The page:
BUSINESSES have been told they could prosper from the joint Henley and Harpsden neighbourhood plan.
Speaking at the annual meeting of the Henley Partnership, town councillor Sam Evans called the plan the “biggest thing in Henley for the next two generations”.
She said: “This is our legacy for Henley and it’s not a town council thing, it’s a people thing. The council is facilitating it but we’re trying to get people together.”
One of the key issues for the plan is to recommend where 400 homes will be built in Henley by 2027. Other issues include transport, the environment, economy and social facilities.
Volunteers are needed to join the working groups looking at each issue.
Councillor Evans asked partnership members to each offer a couple of hours a month.
She said: “You’ve all got reasons for being in the partnership, which means you’ve got reasons to be involved in the neighbourhood plan.
“The danger of the plan is the only people who are involved are those who are retired because they can give their time.
“We don’t only want retired people in these special interest groups, we want everyone involved. It’s individuals coming in and saying, ‘I can contribute’.
“It’s critical that every member of the partnership understands the part that they can play. There must be a wealth and breadth of knowledge here.”
Member Chris Baker said: “It worries the life out of me that people in Henley just aren’t getting the neighbourhood plan. There are so many opportunities for businesses to get involved.”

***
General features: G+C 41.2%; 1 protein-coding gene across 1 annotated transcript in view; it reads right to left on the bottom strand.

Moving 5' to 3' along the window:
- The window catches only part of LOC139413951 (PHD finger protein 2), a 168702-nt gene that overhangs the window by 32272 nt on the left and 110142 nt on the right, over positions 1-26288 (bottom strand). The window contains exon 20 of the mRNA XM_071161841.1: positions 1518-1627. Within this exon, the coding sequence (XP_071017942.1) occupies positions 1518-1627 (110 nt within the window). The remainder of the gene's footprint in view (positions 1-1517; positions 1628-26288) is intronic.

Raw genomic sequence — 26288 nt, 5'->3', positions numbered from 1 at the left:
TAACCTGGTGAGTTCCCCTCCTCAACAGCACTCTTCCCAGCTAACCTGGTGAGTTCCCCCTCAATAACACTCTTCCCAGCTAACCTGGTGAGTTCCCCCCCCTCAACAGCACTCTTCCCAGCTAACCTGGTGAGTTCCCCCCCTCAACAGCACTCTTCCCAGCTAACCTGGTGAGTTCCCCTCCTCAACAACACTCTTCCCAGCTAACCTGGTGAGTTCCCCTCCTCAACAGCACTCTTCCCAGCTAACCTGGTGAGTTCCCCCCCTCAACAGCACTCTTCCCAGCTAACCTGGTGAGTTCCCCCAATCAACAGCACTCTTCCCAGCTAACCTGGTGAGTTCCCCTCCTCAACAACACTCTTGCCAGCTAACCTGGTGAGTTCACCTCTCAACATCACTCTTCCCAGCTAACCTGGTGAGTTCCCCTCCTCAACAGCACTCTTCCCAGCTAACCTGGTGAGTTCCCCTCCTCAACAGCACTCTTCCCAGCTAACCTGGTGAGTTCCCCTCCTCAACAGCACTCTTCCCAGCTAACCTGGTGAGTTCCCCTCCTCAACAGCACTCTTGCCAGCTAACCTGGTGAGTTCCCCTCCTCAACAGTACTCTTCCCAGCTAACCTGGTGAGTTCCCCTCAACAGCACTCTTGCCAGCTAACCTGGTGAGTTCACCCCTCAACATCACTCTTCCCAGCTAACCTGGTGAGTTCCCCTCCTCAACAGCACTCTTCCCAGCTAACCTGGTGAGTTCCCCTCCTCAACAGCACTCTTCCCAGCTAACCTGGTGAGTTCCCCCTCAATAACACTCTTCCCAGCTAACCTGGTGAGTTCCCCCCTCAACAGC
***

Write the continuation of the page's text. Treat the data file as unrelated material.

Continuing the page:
Partnership chairwoman Julie Perigo suggested working out how to get the message across to members who hadn’t attended the meeting.
In her chairman’s report, she said some people had questioned what the partnership does.
She said: “I do tend to think it’s like ‘whatever have the Romans done for us?’ If we look to the now and the future there’s a lot we’re doing and a lot more we can do.”
Ms Perigo said the members could opt to pay between £5,000 and £10,000 per year to pay staff to carry out jobs on their behalf or continue paying nominal fees and have the staff work voluntarily.
She said: “I liken the Henley Partnership to a car. It can’t go anywhere unless people are prepared to get in, work out where they want to go and start driving.”
Ms Perigo said the partnership was lucky because there were already a number of people who were striving to take it forward but wanted to see more collaborations between businesses.
“The more ways that we can find to bring people together and link them up in the most useful ways, the better,” she said.
She said the Henley as a Winter Destination initiative, which includes the Living Advent Calendar, had been successful and would continue this year, while an autumn jazz festival was being planned.
The appointment of two new directors was formally ratified at the meeting. Guy Outram is editor of the partnership’s newsletter and website while Keith Douglas is convenor of the Henley Charities Together working group.
Mr Outram said the website was “a little tired” and needed improving. He said members would have their own page on the new site, which would be more active in using social media and could go live next month.
He reported that the partnership had a balance of £12,905, an increase of £580 on the previous year. Mr Outram added: “We’re not trying to make a profit out of this, it’s about trying to find the funds to use for the better of the town.”
Mayor Stefan Gawrysiak said: “We really do value your work and it’s great that the partnership is vibrant, with sections for everything from sports to charities.”
* The neighbourhood plan is expected to take about a year to produce. A draft will be submitted to South Oxfordshire District Council in the spring and the final public referendum is due to take place in the autumn next year. For more information, visit www.jhhnp.co.uk or www.facebook.com/jhhnp